What the Mortgage Bailout Means For You
On Dec. 6, Treasury Secretary Henry Paulson, with the support of President George W. Bush, unveiled a plan to aid certain homeowners who face the prospect of higher mortgage rates in the next few years. Paulson worked with banks and other mortgage companies to develop the initiative, and thanked them for their involvement. "We have worked through an evolving process to help minimize the impact of the housing downturn on homeowners, neighborhoods and the U.S. economy," he said. While the plan is ambitious and is designed to bring stability to the shaken economy, it will affect only a narrow slice of homeowners in the U.S. "This is not a silver bullet," said Paulson. Here are some answers to questions you may have.
Can you get your mortgage payments lowered because of the bailout?
It depends. If you've got an adjustable-rate mortgage, you may qualify under certain conditions. If you've got a standard mortgage with a fixed interest rate, you're not affected.
Which adjustable-rate mortgage holders are affected?
Only a small group. To qualify, you need to have received your loan sometime between Jan. 1, 2005 and July 31, 2007, and you need to be facing a reset of your interest rate sometime between Jan. 1, 2008 and July 31, 2010. If you're within this range, you may be eligible to have your interest rate frozen, so you can keep your current, lower rate for five years.
Who qualifies within that range?
The bailout is really designed for homeowners who could run into trouble if their mortgage payments are raised sharply and face the prospect of losing their homes. If you're well enough off that you can afford the higher mortgage payments after a reset, you won't qualify. And if you're in bad enough shape that you can't handle the current low interest rate, you won't qualify. For example, if you've already fallen behind on your mortgage payments, you're not eligible for the rate freeze.
Do you need to live in your home to qualify?
Yes. The plan excludes people who don't live in the homes for which they have mortgages so that speculators can't benefit.
Why is there going to be a bailout?
Bush, Paulson, and the Administration are concerned about the fallout from the housing slump. If many people fall behind on their mortgages and have to give up their houses, there will be a series of negative repercussions. First, tens of thousands of Americans could be forced to leave their homes. They would lose whatever equity they had. Consumer spending more broadly would likely slow, hurting the economy overall. In addition, home prices could fall even more quickly than they are now. That could hurt consumer confidence well beyond those people directly affected.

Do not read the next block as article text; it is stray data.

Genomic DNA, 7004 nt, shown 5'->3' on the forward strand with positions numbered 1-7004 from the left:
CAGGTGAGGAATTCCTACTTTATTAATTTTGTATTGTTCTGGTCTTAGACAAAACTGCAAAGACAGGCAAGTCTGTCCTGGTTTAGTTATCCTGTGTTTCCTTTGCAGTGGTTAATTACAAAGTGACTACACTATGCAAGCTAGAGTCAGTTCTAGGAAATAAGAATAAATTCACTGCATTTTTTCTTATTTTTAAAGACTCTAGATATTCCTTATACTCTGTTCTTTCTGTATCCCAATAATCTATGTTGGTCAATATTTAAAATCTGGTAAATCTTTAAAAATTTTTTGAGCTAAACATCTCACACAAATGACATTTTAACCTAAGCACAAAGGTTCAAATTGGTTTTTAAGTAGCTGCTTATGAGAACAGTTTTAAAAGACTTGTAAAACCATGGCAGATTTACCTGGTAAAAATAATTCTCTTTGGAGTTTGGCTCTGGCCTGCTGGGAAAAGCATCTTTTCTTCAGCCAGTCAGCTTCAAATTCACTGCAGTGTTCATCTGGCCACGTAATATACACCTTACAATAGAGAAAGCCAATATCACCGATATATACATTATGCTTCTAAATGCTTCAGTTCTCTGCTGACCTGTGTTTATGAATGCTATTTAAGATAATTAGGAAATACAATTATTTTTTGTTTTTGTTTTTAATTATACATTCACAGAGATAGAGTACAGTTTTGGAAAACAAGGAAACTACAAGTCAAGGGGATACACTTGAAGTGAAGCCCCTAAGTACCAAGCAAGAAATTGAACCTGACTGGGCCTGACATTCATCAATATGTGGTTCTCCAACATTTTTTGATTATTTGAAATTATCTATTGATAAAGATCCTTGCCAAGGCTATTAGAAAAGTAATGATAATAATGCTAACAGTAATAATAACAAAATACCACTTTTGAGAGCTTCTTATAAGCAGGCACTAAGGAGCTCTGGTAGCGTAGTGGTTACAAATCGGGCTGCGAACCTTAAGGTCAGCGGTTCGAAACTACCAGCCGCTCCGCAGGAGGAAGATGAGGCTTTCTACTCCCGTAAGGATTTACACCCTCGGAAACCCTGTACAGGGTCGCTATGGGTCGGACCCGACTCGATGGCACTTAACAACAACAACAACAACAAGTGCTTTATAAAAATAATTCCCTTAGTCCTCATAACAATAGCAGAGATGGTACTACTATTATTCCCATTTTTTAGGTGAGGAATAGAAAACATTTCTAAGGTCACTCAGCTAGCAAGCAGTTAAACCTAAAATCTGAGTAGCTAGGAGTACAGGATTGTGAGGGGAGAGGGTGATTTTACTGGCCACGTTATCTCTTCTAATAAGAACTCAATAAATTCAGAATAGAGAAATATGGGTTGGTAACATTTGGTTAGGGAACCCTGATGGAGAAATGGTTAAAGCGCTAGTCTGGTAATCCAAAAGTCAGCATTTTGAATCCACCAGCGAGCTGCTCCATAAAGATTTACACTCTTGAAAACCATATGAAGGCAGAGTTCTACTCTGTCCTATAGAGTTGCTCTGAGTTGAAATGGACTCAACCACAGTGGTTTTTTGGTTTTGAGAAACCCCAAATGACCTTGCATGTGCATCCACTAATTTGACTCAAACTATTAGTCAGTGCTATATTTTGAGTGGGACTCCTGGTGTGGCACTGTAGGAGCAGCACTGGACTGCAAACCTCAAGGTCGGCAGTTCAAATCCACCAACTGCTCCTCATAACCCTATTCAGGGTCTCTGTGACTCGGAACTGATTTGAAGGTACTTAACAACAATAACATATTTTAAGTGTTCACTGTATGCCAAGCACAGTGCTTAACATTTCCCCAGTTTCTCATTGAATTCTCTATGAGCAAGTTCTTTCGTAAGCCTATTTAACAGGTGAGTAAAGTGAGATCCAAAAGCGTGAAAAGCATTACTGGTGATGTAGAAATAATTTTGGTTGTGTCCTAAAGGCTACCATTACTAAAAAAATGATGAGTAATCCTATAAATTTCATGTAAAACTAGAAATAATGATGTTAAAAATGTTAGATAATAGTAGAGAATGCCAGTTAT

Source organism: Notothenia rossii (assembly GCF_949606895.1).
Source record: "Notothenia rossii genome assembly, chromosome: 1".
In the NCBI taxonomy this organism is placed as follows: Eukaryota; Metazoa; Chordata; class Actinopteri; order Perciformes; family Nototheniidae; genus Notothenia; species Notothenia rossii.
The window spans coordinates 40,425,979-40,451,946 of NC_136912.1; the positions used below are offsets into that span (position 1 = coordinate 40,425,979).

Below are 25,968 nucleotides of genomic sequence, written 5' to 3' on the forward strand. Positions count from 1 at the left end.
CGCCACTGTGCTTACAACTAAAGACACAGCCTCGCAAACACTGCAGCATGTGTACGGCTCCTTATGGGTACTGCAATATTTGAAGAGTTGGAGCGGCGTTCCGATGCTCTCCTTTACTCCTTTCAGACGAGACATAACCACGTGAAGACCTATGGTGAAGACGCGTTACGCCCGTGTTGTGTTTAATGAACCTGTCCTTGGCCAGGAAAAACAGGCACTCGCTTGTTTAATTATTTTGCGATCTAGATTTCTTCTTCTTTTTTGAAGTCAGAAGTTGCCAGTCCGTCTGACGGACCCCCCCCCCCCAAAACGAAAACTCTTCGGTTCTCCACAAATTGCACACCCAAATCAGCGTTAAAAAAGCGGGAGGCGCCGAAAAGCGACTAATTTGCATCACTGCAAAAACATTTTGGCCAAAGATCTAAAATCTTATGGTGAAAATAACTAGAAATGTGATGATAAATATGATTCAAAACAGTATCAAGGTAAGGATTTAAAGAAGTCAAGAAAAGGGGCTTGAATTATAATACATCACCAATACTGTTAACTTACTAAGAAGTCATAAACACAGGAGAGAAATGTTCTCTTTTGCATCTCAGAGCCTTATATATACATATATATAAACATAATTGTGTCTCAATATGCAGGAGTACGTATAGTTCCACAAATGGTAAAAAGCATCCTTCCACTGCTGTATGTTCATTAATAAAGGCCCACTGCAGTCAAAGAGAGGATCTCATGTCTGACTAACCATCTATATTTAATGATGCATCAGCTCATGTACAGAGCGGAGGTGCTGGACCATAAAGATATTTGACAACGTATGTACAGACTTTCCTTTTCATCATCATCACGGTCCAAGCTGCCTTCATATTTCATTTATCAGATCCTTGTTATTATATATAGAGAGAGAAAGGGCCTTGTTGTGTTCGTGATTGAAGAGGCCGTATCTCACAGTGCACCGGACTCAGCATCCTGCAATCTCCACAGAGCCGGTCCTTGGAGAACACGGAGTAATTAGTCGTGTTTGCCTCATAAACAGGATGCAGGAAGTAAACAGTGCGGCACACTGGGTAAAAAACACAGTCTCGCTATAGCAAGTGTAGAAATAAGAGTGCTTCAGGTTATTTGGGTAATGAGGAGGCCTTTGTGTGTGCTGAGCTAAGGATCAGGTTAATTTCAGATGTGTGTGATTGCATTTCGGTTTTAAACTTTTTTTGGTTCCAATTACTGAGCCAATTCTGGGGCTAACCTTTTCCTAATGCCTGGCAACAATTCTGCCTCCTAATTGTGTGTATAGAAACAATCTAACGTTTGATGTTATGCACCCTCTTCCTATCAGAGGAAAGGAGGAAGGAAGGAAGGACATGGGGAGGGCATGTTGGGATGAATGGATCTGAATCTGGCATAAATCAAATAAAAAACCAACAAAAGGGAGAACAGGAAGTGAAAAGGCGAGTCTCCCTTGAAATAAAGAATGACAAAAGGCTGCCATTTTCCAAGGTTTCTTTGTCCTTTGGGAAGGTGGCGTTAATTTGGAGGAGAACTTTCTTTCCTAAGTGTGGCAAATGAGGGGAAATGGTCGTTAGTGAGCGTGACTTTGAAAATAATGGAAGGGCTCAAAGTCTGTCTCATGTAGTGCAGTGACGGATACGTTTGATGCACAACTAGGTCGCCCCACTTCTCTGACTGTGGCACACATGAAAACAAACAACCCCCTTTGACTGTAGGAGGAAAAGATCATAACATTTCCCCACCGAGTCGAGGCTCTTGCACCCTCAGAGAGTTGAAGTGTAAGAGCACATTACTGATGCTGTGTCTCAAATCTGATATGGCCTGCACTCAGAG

Is the bailout going to be enough?
It depends on your definition of enough. The deal will add some stability to the housing market, but it won't stop all the problems in the troubled sector. The same day Bush unveiled his plan, the Mortgage Bankers Assn. said that foreclosures had reached a record high in the third quarter. The share of mortgages that have entered foreclosure hit 0.78% in the quarter, up from the previous high of 0.65% set in the previous quarter. At the same time, delinquencies for all mortgages rose to 5.59%, from 5.12%, in the second quarter. None of the people who are delinquent or facing foreclosure will be helped by the plan.
The deal almost certainly won't stop the decline in housing prices. Investors are betting that there will be double-digit declines (BusinessWeek.com, 11/27/07) in home prices in nine of 10 major markets over the next year. The only exception is Chicago, and there the estimate is for a 5.6% drop in home prices (BusinessWeek.com, 11/27/07).
So why not go further?
Some Democrats are criticizing the Bush Administration on that exact point. Senator Hillary Clinton (D.-N.Y.), among others, is arguing for a more ambitious approach, including at least a seven-year freeze on interest rates.
Who stands in the way of such an effort?
Investors in mortgages and mortgage-backed securities. If homeowners are going to pay less on their mortgages than originally planned, then somebody is going to lose money. These aren't just fat cats on Wall Street—although many such firms have invested in these securities—they're also pension funds for teachers, firemen, and police, as well as mutual funds whose clients include all sorts of individual investors. They probably even include homeowners who are facing the prospect of higher payments on their adjustable-rate mortgages.
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